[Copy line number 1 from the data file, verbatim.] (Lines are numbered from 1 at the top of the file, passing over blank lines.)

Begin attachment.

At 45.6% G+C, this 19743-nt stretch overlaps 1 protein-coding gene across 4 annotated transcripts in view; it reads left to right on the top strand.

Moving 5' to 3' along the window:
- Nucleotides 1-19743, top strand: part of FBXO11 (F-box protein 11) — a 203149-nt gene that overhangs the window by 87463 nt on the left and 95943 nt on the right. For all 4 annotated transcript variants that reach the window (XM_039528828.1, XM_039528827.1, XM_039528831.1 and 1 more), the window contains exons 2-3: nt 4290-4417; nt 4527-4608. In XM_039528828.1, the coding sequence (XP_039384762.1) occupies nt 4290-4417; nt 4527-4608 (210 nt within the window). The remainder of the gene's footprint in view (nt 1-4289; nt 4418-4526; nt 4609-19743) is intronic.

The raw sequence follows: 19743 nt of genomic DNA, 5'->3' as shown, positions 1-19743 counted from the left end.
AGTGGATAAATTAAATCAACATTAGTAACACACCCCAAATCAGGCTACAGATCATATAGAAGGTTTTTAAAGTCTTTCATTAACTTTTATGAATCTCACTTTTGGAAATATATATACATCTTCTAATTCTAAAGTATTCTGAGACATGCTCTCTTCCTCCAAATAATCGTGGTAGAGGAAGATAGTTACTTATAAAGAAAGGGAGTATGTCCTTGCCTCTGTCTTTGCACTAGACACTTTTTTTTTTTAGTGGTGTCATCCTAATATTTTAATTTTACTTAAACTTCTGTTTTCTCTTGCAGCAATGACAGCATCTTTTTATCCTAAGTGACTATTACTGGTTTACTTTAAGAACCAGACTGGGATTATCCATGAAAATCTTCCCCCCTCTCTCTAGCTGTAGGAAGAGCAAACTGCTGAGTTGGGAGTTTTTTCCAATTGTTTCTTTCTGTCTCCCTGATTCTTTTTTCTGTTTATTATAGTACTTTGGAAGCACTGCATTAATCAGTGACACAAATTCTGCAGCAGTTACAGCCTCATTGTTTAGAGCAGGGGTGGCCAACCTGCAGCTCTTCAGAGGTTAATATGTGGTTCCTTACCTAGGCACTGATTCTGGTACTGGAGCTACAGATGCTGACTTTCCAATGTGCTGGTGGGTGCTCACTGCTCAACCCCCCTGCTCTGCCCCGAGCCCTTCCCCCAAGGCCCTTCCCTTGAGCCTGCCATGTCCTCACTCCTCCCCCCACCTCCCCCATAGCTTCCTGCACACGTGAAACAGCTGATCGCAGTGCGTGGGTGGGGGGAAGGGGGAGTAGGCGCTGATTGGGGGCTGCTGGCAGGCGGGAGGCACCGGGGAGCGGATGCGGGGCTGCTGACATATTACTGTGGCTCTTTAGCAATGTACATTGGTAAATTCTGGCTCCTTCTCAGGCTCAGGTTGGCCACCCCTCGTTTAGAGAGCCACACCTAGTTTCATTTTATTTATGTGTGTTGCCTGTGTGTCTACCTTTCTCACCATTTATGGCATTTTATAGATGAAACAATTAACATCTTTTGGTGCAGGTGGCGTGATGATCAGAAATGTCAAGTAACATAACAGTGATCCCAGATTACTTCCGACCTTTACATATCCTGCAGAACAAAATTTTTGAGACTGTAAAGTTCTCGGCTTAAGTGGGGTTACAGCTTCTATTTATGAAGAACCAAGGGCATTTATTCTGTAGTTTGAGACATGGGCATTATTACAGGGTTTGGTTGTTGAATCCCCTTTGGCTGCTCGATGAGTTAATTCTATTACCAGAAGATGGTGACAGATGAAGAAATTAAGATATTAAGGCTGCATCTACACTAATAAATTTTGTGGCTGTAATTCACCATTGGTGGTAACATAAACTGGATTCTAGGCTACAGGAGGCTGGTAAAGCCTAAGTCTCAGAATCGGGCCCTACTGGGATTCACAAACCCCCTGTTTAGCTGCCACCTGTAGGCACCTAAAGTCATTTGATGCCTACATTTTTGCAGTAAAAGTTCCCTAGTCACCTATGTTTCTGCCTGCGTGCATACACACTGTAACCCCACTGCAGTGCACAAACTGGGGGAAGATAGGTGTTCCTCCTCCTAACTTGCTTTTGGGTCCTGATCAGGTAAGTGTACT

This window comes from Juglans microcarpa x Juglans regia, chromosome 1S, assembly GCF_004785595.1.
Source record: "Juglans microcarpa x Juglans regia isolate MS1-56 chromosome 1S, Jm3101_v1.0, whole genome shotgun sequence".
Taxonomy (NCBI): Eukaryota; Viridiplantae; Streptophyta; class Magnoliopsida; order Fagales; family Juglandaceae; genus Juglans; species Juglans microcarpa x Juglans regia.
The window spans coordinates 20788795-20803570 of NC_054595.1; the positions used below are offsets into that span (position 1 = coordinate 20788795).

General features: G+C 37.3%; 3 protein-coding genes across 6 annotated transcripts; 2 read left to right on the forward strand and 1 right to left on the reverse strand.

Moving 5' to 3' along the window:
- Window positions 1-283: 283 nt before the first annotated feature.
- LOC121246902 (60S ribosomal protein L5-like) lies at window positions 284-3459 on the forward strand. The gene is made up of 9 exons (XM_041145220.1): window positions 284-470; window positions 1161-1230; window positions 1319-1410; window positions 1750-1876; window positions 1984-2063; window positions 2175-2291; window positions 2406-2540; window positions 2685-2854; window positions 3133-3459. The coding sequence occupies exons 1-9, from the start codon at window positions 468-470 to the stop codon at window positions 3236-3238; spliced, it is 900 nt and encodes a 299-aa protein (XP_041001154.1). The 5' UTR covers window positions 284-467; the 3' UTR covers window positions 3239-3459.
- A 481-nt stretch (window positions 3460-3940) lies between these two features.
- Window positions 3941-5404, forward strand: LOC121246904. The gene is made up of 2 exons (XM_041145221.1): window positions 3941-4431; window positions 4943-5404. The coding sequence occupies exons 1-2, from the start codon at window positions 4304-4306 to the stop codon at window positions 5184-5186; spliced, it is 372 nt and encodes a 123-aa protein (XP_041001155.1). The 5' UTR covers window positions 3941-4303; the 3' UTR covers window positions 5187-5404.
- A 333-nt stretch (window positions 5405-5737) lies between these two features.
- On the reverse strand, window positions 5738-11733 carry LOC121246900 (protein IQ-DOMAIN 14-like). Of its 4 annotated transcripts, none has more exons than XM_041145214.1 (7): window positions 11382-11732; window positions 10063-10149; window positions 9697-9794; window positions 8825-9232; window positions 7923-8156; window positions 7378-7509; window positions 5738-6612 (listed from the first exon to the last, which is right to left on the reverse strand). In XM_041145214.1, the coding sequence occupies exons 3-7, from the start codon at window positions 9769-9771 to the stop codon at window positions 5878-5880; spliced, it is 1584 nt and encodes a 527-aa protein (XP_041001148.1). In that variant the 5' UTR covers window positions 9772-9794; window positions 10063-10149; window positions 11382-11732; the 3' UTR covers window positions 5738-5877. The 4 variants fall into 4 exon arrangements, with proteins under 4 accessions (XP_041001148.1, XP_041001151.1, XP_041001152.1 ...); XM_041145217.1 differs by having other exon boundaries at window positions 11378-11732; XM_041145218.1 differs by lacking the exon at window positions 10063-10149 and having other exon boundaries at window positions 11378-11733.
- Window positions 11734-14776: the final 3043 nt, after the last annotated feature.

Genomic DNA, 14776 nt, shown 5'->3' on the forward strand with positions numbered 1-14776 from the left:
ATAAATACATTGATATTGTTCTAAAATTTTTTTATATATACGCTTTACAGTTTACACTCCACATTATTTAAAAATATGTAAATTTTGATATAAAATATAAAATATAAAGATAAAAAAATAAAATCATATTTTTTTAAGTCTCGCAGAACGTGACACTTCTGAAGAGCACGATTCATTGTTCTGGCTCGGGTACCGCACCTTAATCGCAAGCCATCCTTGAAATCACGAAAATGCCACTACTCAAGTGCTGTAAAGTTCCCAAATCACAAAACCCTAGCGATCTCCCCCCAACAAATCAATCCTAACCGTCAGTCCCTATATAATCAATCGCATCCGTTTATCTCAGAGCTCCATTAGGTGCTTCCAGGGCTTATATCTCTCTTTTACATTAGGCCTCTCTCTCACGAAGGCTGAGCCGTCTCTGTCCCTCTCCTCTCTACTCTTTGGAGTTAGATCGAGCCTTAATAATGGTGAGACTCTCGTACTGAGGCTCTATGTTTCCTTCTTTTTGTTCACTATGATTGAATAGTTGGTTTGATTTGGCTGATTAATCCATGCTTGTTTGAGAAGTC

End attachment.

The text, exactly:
At 45.6% G+C, this 19743-nt stretch overlaps 1 protein-coding gene across 4 annotated transcripts in view; it reads left to right on the top strand.